Community — Wherever You Find It — Matters

“How did you ever find Skaneateles, New York?” a friend asked when I said I was heading there for a book event. “It’s a lovely hidden town,” she explained, “but when you said you were headed to New York, I hoped you meant the Big Apple.”

Truth is I did not know much about Skaneateles. I looked it up and found it was in upstate New York and about 62 miles from Rochester and 140 miles from Buffalo. The most recent population count was 7,209. Make that 7,211. My friend, Sarah Goode, and her husband Kevin had visited there a few years back and decided to stay. Permanently. She and the local librarians invited me to come and talk about my book, and the work I love doing — sharing stories and the power of our personal writing. I went.

The first day Sarah and I hiked over to Skaneateles Lake, a charming “Finger Lake.” On our hike we passed dozens of small little shops sporting local art, women’s apparel, cooking goods, and locally made treats. Small and unique shops such as the Chesnut Cottage and the Rhubarb Kitchen Shop. At each stop someone said “hi” to Sarah, and often someone would wave at me, too, and say, “You must be the author!” Let me make this clear, I am not famous. Not even remotely. But this gracious town had plastered posters of my talk in the shop windows. It was heart-warming how they reached out to me!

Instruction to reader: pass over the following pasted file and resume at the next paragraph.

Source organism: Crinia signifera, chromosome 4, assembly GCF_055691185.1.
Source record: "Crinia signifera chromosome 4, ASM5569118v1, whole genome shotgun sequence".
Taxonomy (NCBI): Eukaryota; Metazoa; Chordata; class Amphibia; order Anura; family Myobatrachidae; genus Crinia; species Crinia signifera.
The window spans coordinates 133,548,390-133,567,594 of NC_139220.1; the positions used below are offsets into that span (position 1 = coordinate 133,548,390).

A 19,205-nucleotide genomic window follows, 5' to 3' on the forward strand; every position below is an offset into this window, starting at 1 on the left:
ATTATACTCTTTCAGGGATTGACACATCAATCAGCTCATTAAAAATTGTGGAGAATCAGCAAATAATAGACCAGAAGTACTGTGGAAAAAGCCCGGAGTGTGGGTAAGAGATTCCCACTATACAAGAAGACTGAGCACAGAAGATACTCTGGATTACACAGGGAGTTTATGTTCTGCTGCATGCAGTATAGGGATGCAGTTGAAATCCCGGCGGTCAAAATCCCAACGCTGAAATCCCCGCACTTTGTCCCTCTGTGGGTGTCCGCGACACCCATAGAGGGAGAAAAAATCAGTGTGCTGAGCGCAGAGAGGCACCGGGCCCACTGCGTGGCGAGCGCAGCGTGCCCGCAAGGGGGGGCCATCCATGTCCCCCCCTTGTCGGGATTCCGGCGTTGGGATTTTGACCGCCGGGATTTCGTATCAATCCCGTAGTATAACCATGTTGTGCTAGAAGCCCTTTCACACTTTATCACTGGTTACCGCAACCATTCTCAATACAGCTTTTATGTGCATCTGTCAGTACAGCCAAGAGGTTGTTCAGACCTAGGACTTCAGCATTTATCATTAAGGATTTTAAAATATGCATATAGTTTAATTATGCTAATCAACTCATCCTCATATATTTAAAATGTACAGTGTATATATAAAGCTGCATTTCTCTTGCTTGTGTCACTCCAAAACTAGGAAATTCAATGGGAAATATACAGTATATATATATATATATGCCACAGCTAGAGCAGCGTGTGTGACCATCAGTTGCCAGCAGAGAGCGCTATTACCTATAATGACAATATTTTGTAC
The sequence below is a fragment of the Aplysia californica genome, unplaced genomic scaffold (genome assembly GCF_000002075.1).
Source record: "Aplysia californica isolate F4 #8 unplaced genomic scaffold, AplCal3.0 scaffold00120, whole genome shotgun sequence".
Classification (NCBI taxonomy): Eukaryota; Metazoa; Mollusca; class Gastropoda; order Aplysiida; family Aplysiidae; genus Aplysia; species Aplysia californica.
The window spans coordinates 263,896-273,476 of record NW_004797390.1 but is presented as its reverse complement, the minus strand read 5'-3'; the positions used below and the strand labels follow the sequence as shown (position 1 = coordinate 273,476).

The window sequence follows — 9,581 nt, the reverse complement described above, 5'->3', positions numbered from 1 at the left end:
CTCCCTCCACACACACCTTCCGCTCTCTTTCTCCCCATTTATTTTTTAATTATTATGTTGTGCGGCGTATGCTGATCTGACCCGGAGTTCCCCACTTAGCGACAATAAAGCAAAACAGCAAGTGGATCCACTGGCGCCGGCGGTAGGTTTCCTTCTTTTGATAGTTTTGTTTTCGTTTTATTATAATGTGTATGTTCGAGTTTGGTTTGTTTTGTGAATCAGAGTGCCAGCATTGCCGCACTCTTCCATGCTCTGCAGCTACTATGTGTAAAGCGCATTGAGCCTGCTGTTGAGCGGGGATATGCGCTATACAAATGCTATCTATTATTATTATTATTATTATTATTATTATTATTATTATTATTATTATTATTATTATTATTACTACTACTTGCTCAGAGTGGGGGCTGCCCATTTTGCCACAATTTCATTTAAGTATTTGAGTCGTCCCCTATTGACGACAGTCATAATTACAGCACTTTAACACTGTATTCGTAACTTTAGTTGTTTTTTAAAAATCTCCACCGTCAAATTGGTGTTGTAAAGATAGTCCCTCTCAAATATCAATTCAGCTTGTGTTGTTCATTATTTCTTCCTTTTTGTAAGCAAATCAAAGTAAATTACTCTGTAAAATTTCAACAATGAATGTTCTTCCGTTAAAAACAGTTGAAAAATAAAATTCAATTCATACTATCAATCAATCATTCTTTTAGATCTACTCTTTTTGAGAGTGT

We made our first stop at the community hub. It is the Skaneateles Library where librarians extraordinaire, Nickie Marquis and Deanna King, welcomed me as any writer dreams of being welcomed — they had promoted me, set up press interviews, and accommodated my talk with the perfect space and the latest technology.

That evening I opened my talk with a bit of my story. A tale of teaching story and writing to students, cancer patients, veterans, and writers. As is often the case, the crowd was eclectic in age and experience, but there was one common denominator. The room exuded an energy. A positive energy that could only come from a place where people felt a part of something wonderful. A caring community.

I shared stories of a Marine who wrote his way past his PTSD from combat and a stage-four breast cancer patient with a newborn who wrote a blog to help her find her find her path through cancer. I closed with poems by a woman who has overcome the trauma of rape by creating “you can overcome” poems. The audience laughed and even teared-up with me. They understood our need to break our silence, find our words, and use them to heal and transform our lives.

Afterwards, the locals asked wonderful questions. “How do I begin to write my story?” “How do I write about my trauma and not hurt others?” A local lawyer in purple tennis shoes stood in a long line to greet me, “I just wanted to say thank you for coming here. I had forgotten the power of writing, and I know I must tell my story!” The next night, a tall stately woman with a cream-colored straw hat, stopped me at the library’s guitar concert to whisper. “Thank you. I want you to know I am inspired by your work. Last night I pulled out my journal for the first time in a long time. I had forgotten how we need to find and share our stories.”

And I knew it was true. It was important to come here. The community I found was a treasure I will hold in my heart for a long time. It will make me work harder to build and find a greater sense of community in my own life. Small towns can be gems. Community — wherever we find it — matters even more.